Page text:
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JPMorgan Marketing Downtown’s 1 Chase Manhattan Plaza

JPMorgan Seeks to Sell Downtown NYC’s 1 Chase Manhattan Plaza
One Chase Manhattan Plaza was once the headquarters of Chase Manhattan Bank, of which Rockefeller was chairman in the 1950s. Photographer: Mark Lennihan/AP Photo

(Corrects David Rockefeller’s role at JPMorgan in seventh paragraph of story published Aug. 16.)

Aug. 16 (Bloomberg) -- JPMorgan Chase & Co. is seeking to sell 1 Chase Manhattan Plaza, the lower Manhattan tower built by David Rockefeller in the late 1950s, as the company reduces its office space in the city.

The bank would relocate about 4,000 employees, most of the people who work in the 60-story skyscraper, to other New York locations, said Brian Marchiony, a spokesman. JPMorgan occupies about half of the space in 2.2 million-square-foot (204,000-square-meter) building, according to CoStar Group Inc., a Washington-based firm that follows office leasing.

An offering of the tower, a city landmark designed by architect Gordon Bunshaft, would test the downtown office market. Shrinking financial companies have left lower Manhattan landlords with at least 6.3 million square feet of space to fill, according to data from brokerage Newmark Knight Frank Grubb. The tower may achieve its highest value as a mixed-use property, with a hotel, additional retail or apartments added, said Dan Fasulo, managing director of Real Capital Analytics Inc., a New York-based research firm that tracks commercial real estate sales.

“You could do a department store in the base,” he said. “It’s a very exciting potential mixed-use opportunity, in my mind. I think the market will receive it very well.”

The building may fetch at least $600 million, according to a person with knowledge of the offering. The cost to buyers would be higher because they would assume any conversion expenses, said the person, who asked not to be identified because the discussions are private.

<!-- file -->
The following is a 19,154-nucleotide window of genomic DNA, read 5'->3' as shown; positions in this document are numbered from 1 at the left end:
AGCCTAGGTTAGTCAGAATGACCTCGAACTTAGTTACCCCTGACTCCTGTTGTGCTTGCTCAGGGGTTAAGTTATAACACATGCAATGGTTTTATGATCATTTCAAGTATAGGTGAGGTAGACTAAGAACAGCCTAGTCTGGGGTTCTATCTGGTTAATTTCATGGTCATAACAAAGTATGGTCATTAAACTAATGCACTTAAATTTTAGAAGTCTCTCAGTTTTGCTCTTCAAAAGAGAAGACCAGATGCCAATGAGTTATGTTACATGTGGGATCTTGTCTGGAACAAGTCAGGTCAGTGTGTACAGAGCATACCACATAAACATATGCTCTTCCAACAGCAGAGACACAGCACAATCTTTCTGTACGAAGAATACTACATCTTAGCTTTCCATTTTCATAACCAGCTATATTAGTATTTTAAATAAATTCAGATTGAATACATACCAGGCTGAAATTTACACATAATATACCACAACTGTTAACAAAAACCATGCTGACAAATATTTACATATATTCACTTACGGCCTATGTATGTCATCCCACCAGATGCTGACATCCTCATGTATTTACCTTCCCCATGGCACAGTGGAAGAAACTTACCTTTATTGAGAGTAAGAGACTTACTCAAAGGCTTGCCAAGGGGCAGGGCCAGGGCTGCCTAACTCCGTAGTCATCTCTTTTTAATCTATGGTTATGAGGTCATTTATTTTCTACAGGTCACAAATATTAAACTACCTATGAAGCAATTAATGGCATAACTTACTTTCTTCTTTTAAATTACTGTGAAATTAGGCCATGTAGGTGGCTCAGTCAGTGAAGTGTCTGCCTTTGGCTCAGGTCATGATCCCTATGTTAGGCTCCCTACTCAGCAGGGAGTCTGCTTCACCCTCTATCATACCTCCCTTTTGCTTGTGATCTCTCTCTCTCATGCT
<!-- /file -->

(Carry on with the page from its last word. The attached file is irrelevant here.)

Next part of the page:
2009 Offering

Other tenants include the law firms Milbank Tweed Hadley & McCloy LLP, with 337,000 square feet, and Hawkins Delafield & Wood LLP, with 66,000 square feet, according to CoStar.

The tower was once the headquarters of Chase Manhattan Bank. Rockefeller, as head of the bank’s building committee, selected the site and oversaw its construction.

Chase bought JP Morgan & Co. in 2001. The building was offered for sale in 2009 and pulled off the market later that year, when Manhattan office buildings lost almost 47 percent of their value in the wake of the credit crisis.

The bank also owns or leases offices at its headquarters at 270 Park Ave., 245 and 277 Park Ave., 4 New York Plaza downtown, MetroTech Center in Brooklyn and the Newport office complex in Jersey City, New Jersey.

The plan to sell the building was reported earlier today by Crain’s New York Business.

To contact the reporter on this story: David M. Levitt in New York at dlevitt@bloomberg.net

To contact the editor responsible for this story: Kara Wetzel at kwetzel@bloomberg.net

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